For more than a century, Shaver Transportation has been a leader in the tug and barge business on the Columbia Snake River System.

1880s

In 1880 George Washington Shaver and partners founded People’s Freighting Company. Our first vessel was the steamboat Manzanilla, which we piloted on the Willamette and Columbia rivers between Portland and Clatskanie, Oregon.

1890s

In 1893 Shaver Transportation was incorporated by George W. Shaver and sons James W. Shaver and George M. Shaver. Our next two steam-powered sternwheelers were the George W. Shaver and the Sarah Dixon, named for his wife. Shaver soon shifted away from transporting people and cargo in favor of barge towing, and the fleet grew to seven tugs by 1914. In the 1920s, Shaver’s main venture was log towing, and our fleet grew to ten tugs. At that time, Shaver installed diesel engines into the Echo and converted the steam –powered stern-wheeler Shaver into a twin-screw, semi-tunnel diesel tug. Following Shaver’s lead, diesel power and scientific hull designs soon dominated towing on the Northwest waterways.

1930s

In 1937, the U.S. Army Corp of Engineers built the first Navigational lock equipped dam on the Columbia River – the Bonneville Dam. Shaver responded by providing service as far as The Dalles.

1940s

In the 1940s, the United States entered World War II and shipyards in Portland and Vancouver worked around the clock. Shaver assisted more than 1,000 ship launchings during that time.

1950s

By 1950, Shaver Transportation had two-dozen steel-hulled diesel engine tugs. And by 1960, Shaver established itself in ship assist work in Portland’s booming harbor and in ocean towing up and down the coast from Alaska to the Panama Canal.

1970s

In 1970, the U.S. Army completed eight dams and locks, allowing Shaver to barge wheat from farms of southeastern Washington’s Palouse country down the Snake River to deep-water grain docks in the Portland area. These new dams and locks prompted Shaver to start a barge-building program to meet the demands for service all the way from Portland, Oregon to Lewiston, Idaho.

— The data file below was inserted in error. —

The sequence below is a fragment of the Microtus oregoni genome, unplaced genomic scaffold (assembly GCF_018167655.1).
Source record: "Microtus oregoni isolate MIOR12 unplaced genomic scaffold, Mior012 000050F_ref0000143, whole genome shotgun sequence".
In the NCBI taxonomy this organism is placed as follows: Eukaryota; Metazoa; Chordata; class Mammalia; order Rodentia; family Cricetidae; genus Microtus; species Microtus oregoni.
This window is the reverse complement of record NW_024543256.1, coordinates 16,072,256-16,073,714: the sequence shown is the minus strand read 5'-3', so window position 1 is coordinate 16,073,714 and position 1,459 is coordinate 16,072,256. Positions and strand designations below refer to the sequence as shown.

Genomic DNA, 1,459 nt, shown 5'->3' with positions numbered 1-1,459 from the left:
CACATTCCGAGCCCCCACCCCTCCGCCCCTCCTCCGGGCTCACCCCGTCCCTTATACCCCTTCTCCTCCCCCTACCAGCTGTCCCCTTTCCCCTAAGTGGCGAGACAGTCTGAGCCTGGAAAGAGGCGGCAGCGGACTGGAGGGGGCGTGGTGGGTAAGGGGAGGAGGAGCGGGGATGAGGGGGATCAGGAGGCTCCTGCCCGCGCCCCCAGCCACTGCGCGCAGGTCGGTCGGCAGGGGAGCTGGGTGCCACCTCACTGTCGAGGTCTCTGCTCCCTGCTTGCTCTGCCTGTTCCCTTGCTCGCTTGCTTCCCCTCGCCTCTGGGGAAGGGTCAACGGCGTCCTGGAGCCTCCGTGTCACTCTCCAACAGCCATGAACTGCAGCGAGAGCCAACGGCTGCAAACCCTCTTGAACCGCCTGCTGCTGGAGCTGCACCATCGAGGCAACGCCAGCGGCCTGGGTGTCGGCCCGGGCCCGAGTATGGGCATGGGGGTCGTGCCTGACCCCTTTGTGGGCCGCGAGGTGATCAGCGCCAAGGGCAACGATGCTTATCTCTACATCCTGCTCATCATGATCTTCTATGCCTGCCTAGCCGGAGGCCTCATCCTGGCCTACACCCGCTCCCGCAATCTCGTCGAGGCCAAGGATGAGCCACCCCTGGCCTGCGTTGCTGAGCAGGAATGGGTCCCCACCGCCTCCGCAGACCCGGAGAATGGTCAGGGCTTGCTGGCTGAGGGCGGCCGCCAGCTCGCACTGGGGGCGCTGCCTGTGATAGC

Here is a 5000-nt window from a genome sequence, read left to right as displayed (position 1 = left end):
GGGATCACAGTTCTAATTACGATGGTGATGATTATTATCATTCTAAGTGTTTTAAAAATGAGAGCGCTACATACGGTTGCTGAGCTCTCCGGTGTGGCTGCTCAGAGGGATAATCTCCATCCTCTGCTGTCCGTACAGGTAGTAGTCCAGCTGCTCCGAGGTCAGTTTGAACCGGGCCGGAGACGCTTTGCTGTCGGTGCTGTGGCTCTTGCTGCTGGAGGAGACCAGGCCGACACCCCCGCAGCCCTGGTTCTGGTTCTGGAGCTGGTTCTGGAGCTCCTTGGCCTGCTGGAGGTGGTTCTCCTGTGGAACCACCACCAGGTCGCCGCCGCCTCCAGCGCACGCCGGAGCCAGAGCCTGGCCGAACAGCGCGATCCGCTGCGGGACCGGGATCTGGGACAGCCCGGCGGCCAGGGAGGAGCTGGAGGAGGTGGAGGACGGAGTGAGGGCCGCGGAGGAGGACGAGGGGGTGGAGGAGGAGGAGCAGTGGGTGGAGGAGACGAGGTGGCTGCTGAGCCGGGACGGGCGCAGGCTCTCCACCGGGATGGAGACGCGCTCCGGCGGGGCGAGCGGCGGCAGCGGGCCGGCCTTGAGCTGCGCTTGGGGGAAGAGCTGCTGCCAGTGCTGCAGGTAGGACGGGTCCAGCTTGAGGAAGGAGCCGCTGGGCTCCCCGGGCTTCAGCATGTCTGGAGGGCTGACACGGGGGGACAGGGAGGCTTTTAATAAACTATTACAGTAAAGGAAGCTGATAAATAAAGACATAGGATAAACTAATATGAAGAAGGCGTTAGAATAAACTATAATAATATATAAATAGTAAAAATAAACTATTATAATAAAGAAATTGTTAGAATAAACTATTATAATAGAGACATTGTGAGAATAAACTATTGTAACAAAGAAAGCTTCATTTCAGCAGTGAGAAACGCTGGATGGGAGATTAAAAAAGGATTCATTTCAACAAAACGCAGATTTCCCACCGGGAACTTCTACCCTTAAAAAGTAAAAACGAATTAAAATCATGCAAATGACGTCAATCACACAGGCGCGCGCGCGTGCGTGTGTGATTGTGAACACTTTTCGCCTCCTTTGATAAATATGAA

1980s

In the 1980s, Shaver commissioned construction of the tractor tug PORTLAND. It featured the latest innovation in propulsion – Z-drive technology – the first of its kind on the West Coast. As more grain facilities opened, Shaver established a permanent moorage in Longview to better serve our Kalama, Longview, Port Westward and Astoria vessels.

1990s

In the 1990s Shaver built three more tugs: VANCOUVER, DESCHUTES and WILLAMETTE. All three tugs had sophisticated features such as electric winches, cranes and Z-drive technology.

Today

In the 21st century, Shaver expanded our grain fleet and introduced a COLD IRON mooring facility at Port of Portland T6. With environmental and continued safety top of mind, Shaver upgraded the fleet by repowering six boats and designing a state-of-the-art tractor tug, SOMMER S, to meet the needs of the Columbia River.

The Shaver family remains at the helm. The company currently has over 100 employees. Today, Shaver Transportation focuses on three lines of business: ship assist, inland grain and bulk commodity transportation and harbor/marine services.